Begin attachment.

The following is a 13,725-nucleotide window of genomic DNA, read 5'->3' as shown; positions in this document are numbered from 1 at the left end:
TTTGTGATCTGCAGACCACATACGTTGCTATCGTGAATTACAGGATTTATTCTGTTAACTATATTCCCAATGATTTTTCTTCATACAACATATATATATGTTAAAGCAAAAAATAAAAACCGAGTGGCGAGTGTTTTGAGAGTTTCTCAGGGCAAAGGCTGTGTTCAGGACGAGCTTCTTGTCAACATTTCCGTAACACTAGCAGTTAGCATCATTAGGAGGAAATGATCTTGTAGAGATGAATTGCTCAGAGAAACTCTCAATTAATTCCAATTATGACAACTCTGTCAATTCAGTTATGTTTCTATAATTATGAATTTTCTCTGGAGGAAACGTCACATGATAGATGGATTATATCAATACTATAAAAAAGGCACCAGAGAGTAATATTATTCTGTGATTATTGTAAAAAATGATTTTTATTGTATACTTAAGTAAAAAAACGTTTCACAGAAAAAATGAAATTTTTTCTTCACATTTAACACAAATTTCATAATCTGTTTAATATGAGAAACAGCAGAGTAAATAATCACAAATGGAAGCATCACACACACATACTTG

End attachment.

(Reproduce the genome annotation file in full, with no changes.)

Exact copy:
The following is a 13,725-nucleotide window of genomic DNA, read 5'->3' as shown; positions in this document are numbered from 1 at the left end:
TTTGTGATCTGCAGACCACATACGTTGCTATCGTGAATTACAGGATTTATTCTGTTAACTATATTCCCAATGATTTTTCTTCATACAACATATATATATGTTAAAGCAAAAAATAAAAACCGAGTGGCGAGTGTTTTGAGAGTTTCTCAGGGCAAAGGCTGTGTTCAGGACGAGCTTCTTGTCAACATTTCCGTAACACTAGCAGTTAGCATCATTAGGAGGAAATGATCTTGTAGAGATGAATTGCTCAGAGAAACTCTCAATTAATTCCAATTATGACAACTCTGTCAATTCAGTTATGTTTCTATAATTATGAATTTTCTCTGGAGGAAACGTCACATGATAGATGGATTATATCAATACTATAAAAAAGGCACCAGAGAGTAATATTATTCTGTGATTATTGTAAAAAATGATTTTTATTGTATACTTAAGTAAAAAAACGTTTCACAGAAAAAATGAAATTTTTTCTTCACATTTAACACAAATTTCATAATCTGTTTAATATGAGAAACAGCAGAGTAAATAATCACAAATGGAAGCATCACACACACATACTTG